For those that aren’t New Age Hippies like me, Feng Shui is a Chinese philosophy of harmonizing with your environment. Calculations and formulas balance the invisible force of the universe (or qi). Feng Shui has been used to orient buildings and design homes. Even the Skeptic Encyclopedia concedes it is rational to wish to harmonize with your environment. And my philosophy is: what could it hurt?
As archaeologists we dug up African countrysides and left nothing but holes in the ground as we carted off their greatest treasures to our museums. As anthropologists we used human samples to make determinations about racial differences (which, to the surprise of no one, suggested that whites were the superior race). As curators, we put those relics from other nations behind glass and profited off them while those nations suffered.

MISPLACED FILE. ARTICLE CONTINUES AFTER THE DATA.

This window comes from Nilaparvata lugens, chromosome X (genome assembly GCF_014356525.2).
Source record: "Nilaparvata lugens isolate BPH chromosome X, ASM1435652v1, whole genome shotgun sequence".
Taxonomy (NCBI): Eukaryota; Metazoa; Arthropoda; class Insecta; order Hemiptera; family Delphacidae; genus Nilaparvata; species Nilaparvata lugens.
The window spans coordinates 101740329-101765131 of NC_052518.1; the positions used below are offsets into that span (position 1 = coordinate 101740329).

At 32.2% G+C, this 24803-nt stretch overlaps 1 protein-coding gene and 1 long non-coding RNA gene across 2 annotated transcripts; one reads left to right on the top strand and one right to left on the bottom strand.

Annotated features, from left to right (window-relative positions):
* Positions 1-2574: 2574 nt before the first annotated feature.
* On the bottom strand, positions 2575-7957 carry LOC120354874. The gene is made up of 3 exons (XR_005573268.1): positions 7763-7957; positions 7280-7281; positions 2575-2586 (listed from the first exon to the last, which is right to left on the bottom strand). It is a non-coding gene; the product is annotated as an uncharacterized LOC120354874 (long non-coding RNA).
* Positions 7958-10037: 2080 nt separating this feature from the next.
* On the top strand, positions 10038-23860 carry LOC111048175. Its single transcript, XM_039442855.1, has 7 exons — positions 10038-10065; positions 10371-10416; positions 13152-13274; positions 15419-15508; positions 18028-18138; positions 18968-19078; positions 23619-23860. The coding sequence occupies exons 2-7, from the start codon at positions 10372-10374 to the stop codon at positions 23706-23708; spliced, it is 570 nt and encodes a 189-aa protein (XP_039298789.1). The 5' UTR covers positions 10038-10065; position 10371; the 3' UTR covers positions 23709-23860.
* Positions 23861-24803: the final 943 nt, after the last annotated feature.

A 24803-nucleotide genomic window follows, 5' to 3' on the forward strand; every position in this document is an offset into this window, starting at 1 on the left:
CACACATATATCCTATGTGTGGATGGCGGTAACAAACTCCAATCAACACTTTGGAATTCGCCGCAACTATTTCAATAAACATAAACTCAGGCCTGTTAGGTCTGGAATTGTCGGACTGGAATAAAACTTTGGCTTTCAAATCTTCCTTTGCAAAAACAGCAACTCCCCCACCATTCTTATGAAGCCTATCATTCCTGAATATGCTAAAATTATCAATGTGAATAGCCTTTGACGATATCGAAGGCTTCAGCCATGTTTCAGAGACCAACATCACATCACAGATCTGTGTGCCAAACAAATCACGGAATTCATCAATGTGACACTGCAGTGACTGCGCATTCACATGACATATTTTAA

Minimalism. It’s a concept often used in interior and lifestyle design. Minimalism frees your space. It is intended to help you live a life without physical and emotional clutter.
It seems like a concept diametrically opposed to the purpose of museums. After all, the purpose of museums is to hold items in the public trust. Our purpose is to preserve and display history through artifacts. But is our current practice the best way to do so? Is there a better way to approach museum collections?
One of the most difficult problems educators in the history field face is getting people interested in history. History, like math, is known as a boring school subject. Even in the Harry Potter books, the most boring class is History of Magic. It’s taught by a ghost and most students sleep through it. It seems a fitting metaphor. So how do we get people interested?
Happy Friday! I've been going back to my archaeology roots and washing the artifacts in our archaeological collections. Currently, I'm working on our bags of broken pottery.